Bryan Garner tells participants in his seminars that good writing makes the reader feel smart, while bad writing makes the reader feel stupid. What is the root of this kind of bad writing? Mark Herrmann has an idea about that, drawn from cognitive scientist Steven Pinker: we think that our readers already know what we are trying to tell them. Pinker calls this phenomenon “the curse of knowledge.”
So what is the cure for this affliction? Herrmann recommends empathy for the reader. “Put yourself in the reader’s state of ignorance,¨ he counsels, “and write for that audience.” Pinker suggests testing your draft on people who don’t already know what you’re trying to tell them:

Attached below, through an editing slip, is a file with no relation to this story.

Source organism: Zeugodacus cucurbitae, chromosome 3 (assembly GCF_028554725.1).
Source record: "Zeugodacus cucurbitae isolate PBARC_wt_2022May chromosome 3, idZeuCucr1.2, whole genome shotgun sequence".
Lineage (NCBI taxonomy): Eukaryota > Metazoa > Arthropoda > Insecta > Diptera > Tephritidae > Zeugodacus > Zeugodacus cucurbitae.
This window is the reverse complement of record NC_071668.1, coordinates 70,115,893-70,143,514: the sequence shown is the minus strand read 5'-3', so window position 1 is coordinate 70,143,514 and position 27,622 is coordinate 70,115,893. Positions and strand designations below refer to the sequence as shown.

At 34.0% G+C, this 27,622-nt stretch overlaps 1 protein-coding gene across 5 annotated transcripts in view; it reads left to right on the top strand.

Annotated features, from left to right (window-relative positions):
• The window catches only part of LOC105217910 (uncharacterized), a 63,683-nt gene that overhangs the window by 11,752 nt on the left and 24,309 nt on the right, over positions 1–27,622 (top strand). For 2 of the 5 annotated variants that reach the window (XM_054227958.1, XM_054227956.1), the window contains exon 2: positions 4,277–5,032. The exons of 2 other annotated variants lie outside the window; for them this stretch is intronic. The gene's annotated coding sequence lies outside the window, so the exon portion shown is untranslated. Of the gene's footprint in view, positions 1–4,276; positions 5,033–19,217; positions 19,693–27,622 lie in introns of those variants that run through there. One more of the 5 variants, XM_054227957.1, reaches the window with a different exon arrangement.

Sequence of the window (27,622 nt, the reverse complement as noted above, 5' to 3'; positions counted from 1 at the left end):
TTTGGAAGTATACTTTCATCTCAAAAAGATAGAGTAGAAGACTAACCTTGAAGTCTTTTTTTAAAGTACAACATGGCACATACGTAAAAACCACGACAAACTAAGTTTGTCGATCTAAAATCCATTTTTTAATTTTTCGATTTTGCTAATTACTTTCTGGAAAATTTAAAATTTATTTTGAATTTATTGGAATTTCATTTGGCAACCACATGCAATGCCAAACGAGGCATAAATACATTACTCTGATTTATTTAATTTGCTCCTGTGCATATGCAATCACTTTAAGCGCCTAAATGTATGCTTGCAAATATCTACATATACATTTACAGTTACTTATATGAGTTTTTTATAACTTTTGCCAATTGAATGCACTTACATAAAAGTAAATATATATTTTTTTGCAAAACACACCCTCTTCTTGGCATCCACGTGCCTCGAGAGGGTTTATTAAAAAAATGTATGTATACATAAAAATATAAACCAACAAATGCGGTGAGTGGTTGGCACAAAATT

A better way to exorcise the curse of knowledge is to close the loop, as the engineers say, and get a feedback signal from the world of readers—that is, show a draft to some people who are similar to your intended audience and find out whether they can follow it. Social psychologists have found that we are overconfident, sometimes to the point of delusion, about our ability to infer what other people think, even the people who are closest to us. Only when we ask those people do we discover that what’s obvious to us isn’t obvious to them.
Garner has a similar recommendation in The Winning Brief, at least for cases where the amount at stake is worth the expense: Convene a focus group of lawyers unfamiliar with the case to play the part of appellate judges by reading and reacting to your draft brief. This exercise has many benefits. One of them is to tell you whether the curse of knowledge has infected your brief.
(Cross-posted on Louisiana Civil Appeals.)